Below is my journal entry about Four Hundred Souls: A Community History of African America 1619-2019 edited by Ibram X. Kendi and Keisha N. Blain, for this week’s writing prompt.
If I’m being honest about my experience reading this book, I should say that I’m still processing and reflecting on a lot of what I’ve read from it.
I’ll try to keep the journal entry below brief because I don’t want to spoil the reading and learning experience for those who haven’t had the chance to read the book yet, as this book should be required reading for everyone.
Musings On Four Hundred Souls
As I read Four Hundred Souls, I felt as if a veil was slowly being lifted from over my eyes, a veil that was arching up millimeter by millimeter, slowly but surely, with each story I read. And there came a point while reading when I was finally able to see those souls, human souls, that I hadn’t been able to see before. Souls that I was blind to, due to the hegemonic history that had been indoctrinating me and permeating my own consciousness since grade school, or perhaps even before then. A history that was (and still is) woefully incomplete in common discourse because of how long it’s been neglected, not because it isn’t there or hasn’t always been there.
While reading Four Hundred Souls, I slowly began to see faces and hear voices, of the maroons and the rebels next to the revolutionaries and the families and the intellectuals and the connected strangers and the philosophers and the preachers and the politicians and the artists and the poets next to the activists and the mothers and fathers and children—so, so many vibrant souls. I saw them next to natural landmarks and buildings and in homes and in cities and schools and in fields and on roads both above ground and underground, and traveling across oceans, rivers, and swamps. Across centuries and miles. And while they came into focus, I saw how they had all been an integral part of American history all along, even though I couldn’t see them fully before. But as I continued to read, my vision of them became a lot less blurry. And their voices became a bit louder and more distinct.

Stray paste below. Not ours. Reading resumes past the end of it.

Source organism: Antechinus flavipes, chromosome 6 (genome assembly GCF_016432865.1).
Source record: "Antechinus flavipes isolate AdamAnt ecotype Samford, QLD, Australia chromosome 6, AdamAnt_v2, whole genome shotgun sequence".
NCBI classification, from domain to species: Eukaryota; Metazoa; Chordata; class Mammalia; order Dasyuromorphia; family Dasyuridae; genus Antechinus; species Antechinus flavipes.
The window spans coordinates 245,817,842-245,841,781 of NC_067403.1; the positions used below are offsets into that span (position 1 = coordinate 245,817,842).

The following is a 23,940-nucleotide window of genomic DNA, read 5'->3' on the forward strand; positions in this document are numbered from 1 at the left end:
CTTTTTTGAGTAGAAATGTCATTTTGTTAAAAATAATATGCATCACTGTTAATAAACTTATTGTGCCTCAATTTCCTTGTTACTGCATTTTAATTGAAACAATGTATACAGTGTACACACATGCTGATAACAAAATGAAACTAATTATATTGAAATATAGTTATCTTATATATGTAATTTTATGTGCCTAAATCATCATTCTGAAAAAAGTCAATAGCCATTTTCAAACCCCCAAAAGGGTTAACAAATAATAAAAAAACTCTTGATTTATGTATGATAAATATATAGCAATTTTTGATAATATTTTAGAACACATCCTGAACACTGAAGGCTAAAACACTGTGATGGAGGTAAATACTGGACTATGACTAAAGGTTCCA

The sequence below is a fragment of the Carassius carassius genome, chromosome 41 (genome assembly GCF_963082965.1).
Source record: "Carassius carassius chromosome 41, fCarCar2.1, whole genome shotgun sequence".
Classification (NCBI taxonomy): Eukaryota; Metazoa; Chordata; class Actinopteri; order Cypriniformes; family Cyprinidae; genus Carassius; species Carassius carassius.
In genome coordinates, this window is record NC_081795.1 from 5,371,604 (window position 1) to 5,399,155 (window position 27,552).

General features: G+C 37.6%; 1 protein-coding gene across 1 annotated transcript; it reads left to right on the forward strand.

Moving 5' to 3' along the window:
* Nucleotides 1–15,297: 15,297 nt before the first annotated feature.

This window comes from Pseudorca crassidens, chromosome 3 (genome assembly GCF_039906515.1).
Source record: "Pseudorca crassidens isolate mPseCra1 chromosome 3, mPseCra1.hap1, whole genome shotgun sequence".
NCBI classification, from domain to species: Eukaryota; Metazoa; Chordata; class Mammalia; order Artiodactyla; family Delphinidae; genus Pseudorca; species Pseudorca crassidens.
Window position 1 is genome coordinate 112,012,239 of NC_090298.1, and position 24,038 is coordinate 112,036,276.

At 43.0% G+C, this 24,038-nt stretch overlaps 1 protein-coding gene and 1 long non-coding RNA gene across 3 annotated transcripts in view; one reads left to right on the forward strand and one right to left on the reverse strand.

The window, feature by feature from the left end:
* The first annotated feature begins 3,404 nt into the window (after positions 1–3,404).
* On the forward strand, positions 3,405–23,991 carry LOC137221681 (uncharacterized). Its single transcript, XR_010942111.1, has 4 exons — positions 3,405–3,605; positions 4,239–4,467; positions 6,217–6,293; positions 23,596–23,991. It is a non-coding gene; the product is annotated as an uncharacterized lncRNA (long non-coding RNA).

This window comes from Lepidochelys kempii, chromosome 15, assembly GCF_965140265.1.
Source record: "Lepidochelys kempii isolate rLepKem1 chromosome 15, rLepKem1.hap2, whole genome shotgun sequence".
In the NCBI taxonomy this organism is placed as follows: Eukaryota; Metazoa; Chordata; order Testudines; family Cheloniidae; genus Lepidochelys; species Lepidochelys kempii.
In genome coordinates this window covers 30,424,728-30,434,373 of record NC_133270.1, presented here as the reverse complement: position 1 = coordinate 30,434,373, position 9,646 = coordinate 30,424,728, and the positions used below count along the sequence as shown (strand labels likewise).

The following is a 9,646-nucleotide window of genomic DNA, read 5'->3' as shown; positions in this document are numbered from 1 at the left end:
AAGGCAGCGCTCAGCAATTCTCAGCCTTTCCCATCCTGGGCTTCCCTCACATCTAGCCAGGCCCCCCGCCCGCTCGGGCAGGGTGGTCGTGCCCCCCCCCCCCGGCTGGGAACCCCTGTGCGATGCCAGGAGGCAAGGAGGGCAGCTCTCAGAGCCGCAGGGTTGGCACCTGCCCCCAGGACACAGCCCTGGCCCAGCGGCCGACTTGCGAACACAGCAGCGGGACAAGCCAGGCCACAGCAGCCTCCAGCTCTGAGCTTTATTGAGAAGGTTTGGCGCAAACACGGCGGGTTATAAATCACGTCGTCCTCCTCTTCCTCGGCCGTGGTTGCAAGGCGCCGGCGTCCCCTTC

Black history is American history. American history is not complete without Black history, without Black voices and perspectives. That’s what this book has allowed me to see a little clearer than I did before. I thought I knew. But I didn’t know. There’s still so much I don’t know, that I don’t see. But I want to know and need to see. And even after reading this book, I’m still processing and reflecting and observing and learning, hoping to further understand history as it is and as it was, in reality.
I also took notes on the many laws and policies that were written about and discussed in Four Hundred Souls, as well as many notable court cases and important event dates and accounts I had never known about before. I’ll follow up and read more about them, and keep on reading and learning about their origins and the souls behind them.
Through such information and notes in this book, I began to understand more about how racism has been encoded into the movements and bodies in America, and the bodies of American government and law, since the nation’s very inception. I knew this conceptually before, but now it makes a little bit more sense to me, in my gut, in my own soul.
While I was reading Four Hundred Souls, I started envisioning faces and eyes and mouths and expressions and sighs and memories and triumphs and obstacles and thoughts and dreams—souls— as I also learned about documents and movements and books and articles and histories and poetry— inspired by those souls.
Four Hundred Souls did come together as a “cohesive and connected narrative with strikingly different—yet unified—voices. A choir.”(p.xv), as Kendi indicated it would in its introduction.
Overall, Four Hundred Souls truly is unlike any other book I’ve read about Black History before. It made Black History, American History, come alive for me in ways a history book never has before… and I’ve read a lot of history books. And I’m hoping that it’s not unlike any other books about Black History that have yet to be written.
Did you complete this week’s writing prompt? Share a link to it in the comments at the bottom of the page. Or tag me @kecreighton on social: Facebook, Twitter, Instagram, or Medium with a link to your completed prompt, or to share more about your experience completing the prompt.
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